The 58th annual Hearst Journalism Awards Program, added broadcast news to the competitions in 1988. The program also includes five writing, one radio, two photo, and four multimedia competitions offering up to $700,000 in scholarships, matching grants and stipends. 105 universities of the Association of Schools of Journalism and Mass Communication with accredited undergraduate journalism programs are eligible to participate in the Hearst competitions.

2017-18 Hearst Multimedia III – Enterprise Competition Winners Named

HEARST MULTIMEDIA III/ENTERPRISE WINNERS NAMED

San Francisco – Winners have been announced in the Multimedia III/Enterprise Competition of the 2017-2018 Hearst Journalism Awards Program. There were 64 entries from 37 schools submitted in the third multimedia competition of the year.

First Place has been awarded to Rob Gourley from University of North Carolina at Chapel Hill. Rob receives a $3,000 scholarship for the winning multimedia piece titled “Don’t Think Twice” from Medium.com. Rob also qualifies to participate in the National Multimedia Championship which will be held in San Francisco, June 3-7, 2018.

The other top finalists are:
Second place, $2,000 scholarship, Ashlen Renner, University of North Carolina at Chapel Hill
Third place, $1,500 scholarship, Ty Boespflug, University of Oregon
Fourth Place, $1,000 scholarship, Casper Holmenlund Christensen, Western Kentucky University
Fifth Place, $1,000 scholarship, Abby Potter, Western Kentucky University
The top five winning schools receive matching grants.

The sixth through-tenth-place finalists are:
Sixth Place, certificate, James Year, University of Iowa
Seventh Place, certificate, Craig Johnson, Arizona State University
Eighth Place, certificate, Derek Minemyer, University of Montana
Ninth Place, certificate, Jonathan Feinberg, Stony Brook University
Tenth Place, certificate, Yara Hamway, New York University

Western Kentucky University placed first in the Intercollegiate Multimedia Competition with the highest accumulated student points from three of the four multimedia competitions. It is followed by: University of North Carolina at Chapel Hill; University of Nebraska-Lincoln; University of Florida; University of Missouri; Pennsylvania State University; Syracuse University; University of Oregon: Arizona State University (tie); University of Montana (tie).

The final Intercollegiate winners will be announced after the Multimedia IV competition. The top three intercollegiate winners earn $10,000, $4,000 and $2,000 respectively.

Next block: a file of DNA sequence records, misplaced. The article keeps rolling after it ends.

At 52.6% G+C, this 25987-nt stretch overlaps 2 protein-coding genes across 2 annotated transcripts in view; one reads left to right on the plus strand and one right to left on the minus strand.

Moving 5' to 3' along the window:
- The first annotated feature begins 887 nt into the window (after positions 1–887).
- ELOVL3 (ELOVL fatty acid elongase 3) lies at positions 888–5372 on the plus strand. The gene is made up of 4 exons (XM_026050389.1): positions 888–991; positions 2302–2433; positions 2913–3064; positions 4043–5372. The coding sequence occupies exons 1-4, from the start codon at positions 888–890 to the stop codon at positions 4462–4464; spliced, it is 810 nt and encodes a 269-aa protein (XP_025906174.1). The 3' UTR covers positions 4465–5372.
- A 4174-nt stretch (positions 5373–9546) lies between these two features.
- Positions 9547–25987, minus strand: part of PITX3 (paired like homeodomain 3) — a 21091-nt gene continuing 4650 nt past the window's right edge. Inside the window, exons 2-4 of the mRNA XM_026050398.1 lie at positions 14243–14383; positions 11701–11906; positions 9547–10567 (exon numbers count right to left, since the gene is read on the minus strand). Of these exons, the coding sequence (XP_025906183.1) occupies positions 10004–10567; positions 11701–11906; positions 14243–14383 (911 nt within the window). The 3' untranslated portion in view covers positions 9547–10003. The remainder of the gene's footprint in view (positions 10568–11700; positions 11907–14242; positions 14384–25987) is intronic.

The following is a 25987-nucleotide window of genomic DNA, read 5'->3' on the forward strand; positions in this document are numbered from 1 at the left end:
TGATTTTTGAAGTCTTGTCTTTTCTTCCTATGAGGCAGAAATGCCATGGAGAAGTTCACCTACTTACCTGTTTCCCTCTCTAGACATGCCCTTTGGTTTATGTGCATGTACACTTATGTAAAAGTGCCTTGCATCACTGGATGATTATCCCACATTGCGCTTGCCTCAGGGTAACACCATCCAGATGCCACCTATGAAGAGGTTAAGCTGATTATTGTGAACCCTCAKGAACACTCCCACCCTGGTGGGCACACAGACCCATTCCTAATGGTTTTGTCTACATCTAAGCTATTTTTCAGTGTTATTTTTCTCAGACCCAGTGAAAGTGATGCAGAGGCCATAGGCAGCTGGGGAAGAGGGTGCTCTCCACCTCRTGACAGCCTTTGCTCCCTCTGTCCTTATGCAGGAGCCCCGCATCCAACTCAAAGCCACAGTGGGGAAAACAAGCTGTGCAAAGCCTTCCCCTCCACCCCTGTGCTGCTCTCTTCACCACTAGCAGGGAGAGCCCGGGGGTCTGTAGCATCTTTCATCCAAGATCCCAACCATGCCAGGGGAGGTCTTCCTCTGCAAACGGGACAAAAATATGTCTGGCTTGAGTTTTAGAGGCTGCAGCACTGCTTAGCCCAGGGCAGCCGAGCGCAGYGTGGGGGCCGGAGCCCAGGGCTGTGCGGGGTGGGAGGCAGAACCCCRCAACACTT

The Multimedia judges are: Kenny Irby, Independent Visual Consultant; Mark Morris, Senior Editor/Multimedia, The Sacramento Bee; Brian Storm, Founder & Executive Director, MediaStorm.

The Journalism Awards Program, now in its 58th year, added multimedia to the competitions in 2010. The program also includes five writing, one radio, two television, and two photojournalism competitions offering up to $700,000 in scholarships, matching grants and stipends. 105 member universities of the Association of Schools of Journalism and Mass Communication with accredited undergraduate journalism programs are eligible to participate in the Hearst competitions.

2017-18 Hearst Photojournalism Semi-Finalists Named

2018 HEARST NATIONAL PHOTOJOURNALISM SEMI-FINALISTS ANNOUNCED

The William Randolph Hearst Foundation has announced the ten college photojournalism students who have been selected as semi-finalists in the 58th annual Hearst Journalism Awards Program.

The 2018 Hearst Photo semi-finalists are top winners of the two 2017-2018 photo competitions plus two finalists with the high accumulated scores:

Shaban Athuman, Western Kentucky University
Emily Blobaum, Iowa State University
Alex Driehaus, Ohio University
Joel Angel Juárez, San Francisco State University
Nathan Klima, University of North Carolina at Chapel Hill
Liz Moughon, Ohio University
Gabriel Scarlett, Western Kentucky University
Davis Winborne, University of Missouri
Kayla Wolf, University of Missouri
James Wooldridge, University of Nebraska-Lincoln

These winners, whose work was selected from a record 220 entries received in the News/Features and Picture Story/Series Competitions, will submit additional photo portfolios for the semi-final round of judging. The judges will evaluate the portfolios and select four finalists to participate in the program’s National Championship held in San Francisco June 3 – 7, 2018.

During the Hearst National Championship, the six photo finalists along with eight writing, five radio, five television and five multimedia finalists will complete spot news assignments, vying for scholarship awards of up to $10,000.

The photojournalism judges are: Erin Lubin, freelance photographer, San Francisco; Lisa Krantz, Staff Photographer, San Antonio Express-News; Dai Sugano, Staff Photographer/Senior Multimedia Editor, The Mercury News.

There are 105 universities with accredited undergraduate journalism schools eligible to participate in the Hearst Journalism Awards Program. The Journalism Awards Program added photojournalism to the competition in 1970, and is funded and administered by the William Randolph Hearst Foundation. The program awards up to $700,000 a year in scholarships, grants and stipends, and takes place under the auspices of the Association of Schools of Journalism and Mass Communication.